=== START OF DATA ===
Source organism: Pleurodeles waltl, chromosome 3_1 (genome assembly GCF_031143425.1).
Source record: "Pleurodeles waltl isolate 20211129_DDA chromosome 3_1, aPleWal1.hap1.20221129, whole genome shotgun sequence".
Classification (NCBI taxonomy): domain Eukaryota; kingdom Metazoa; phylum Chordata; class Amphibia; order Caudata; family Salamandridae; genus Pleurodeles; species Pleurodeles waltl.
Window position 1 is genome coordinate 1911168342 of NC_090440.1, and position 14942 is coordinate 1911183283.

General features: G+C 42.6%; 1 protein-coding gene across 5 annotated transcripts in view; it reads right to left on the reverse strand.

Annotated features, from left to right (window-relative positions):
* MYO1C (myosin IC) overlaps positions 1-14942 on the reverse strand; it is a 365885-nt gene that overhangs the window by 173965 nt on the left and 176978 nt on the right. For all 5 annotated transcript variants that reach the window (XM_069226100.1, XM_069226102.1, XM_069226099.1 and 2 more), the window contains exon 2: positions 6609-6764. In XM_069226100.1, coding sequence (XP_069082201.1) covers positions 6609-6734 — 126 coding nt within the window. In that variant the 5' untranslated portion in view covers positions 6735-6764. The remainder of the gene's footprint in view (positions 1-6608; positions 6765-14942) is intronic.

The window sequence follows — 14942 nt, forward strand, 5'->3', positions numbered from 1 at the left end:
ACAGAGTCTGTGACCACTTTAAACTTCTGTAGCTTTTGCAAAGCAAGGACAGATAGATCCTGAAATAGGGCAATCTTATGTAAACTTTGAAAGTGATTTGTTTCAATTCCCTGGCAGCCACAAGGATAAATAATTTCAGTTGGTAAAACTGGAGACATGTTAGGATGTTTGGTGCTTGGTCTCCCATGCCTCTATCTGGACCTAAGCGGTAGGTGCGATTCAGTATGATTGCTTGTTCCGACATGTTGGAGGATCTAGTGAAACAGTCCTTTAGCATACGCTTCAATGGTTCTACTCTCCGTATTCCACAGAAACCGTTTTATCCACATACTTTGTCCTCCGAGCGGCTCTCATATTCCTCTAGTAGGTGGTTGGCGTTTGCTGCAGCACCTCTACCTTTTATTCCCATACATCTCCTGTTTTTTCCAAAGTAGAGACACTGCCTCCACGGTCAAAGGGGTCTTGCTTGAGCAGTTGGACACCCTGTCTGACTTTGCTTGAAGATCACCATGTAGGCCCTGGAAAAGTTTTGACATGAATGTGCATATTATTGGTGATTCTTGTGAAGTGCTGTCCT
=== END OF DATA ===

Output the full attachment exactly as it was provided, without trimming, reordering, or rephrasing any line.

Source organism: Pleurodeles waltl, chromosome 3_1 (genome assembly GCF_031143425.1).
Source record: "Pleurodeles waltl isolate 20211129_DDA chromosome 3_1, aPleWal1.hap1.20221129, whole genome shotgun sequence".
Classification (NCBI taxonomy): domain Eukaryota; kingdom Metazoa; phylum Chordata; class Amphibia; order Caudata; family Salamandridae; genus Pleurodeles; species Pleurodeles waltl.
Window position 1 is genome coordinate 1911168342 of NC_090440.1, and position 14942 is coordinate 1911183283.

General features: G+C 42.6%; 1 protein-coding gene across 5 annotated transcripts in view; it reads right to left on the reverse strand.

Annotated features, from left to right (window-relative positions):
* MYO1C (myosin IC) overlaps positions 1-14942 on the reverse strand; it is a 365885-nt gene that overhangs the window by 173965 nt on the left and 176978 nt on the right. For all 5 annotated transcript variants that reach the window (XM_069226100.1, XM_069226102.1, XM_069226099.1 and 2 more), the window contains exon 2: positions 6609-6764. In XM_069226100.1, coding sequence (XP_069082201.1) covers positions 6609-6734 — 126 coding nt within the window. In that variant the 5' untranslated portion in view covers positions 6735-6764. The remainder of the gene's footprint in view (positions 1-6608; positions 6765-14942) is intronic.

The window sequence follows — 14942 nt, forward strand, 5'->3', positions numbered from 1 at the left end:
ACAGAGTCTGTGACCACTTTAAACTTCTGTAGCTTTTGCAAAGCAAGGACAGATAGATCCTGAAATAGGGCAATCTTATGTAAACTTTGAAAGTGATTTGTTTCAATTCCCTGGCAGCCACAAGGATAAATAATTTCAGTTGGTAAAACTGGAGACATGTTAGGATGTTTGGTGCTTGGTCTCCCATGCCTCTATCTGGACCTAAGCGGTAGGTGCGATTCAGTATGATTGCTTGTTCCGACATGTTGGAGGATCTAGTGAAACAGTCCTTTAGCATACGCTTCAATGGTTCTACTCTCCGTATTCCACAGAAACCGTTTTATCCACATACTTTGTCCTCCGAGCGGCTCTCATATTCCTCTAGTAGGTGGTTGGCGTTTGCTGCAGCACCTCTACCTTTTATTCCCATACATCTCCTGTTTTTTCCAAAGTAGAGACACTGCCTCCACGGTCAAAGGGGTCTTGCTTGAGCAGTTGGACACCCTGTCTGACTTTGCTTGAAGATCACCATGTAGGCCCTGGAAAAGTTTTGACATGAATGTGCATATTATTGGTGATTCTTGTGAAGTGCTGTCCT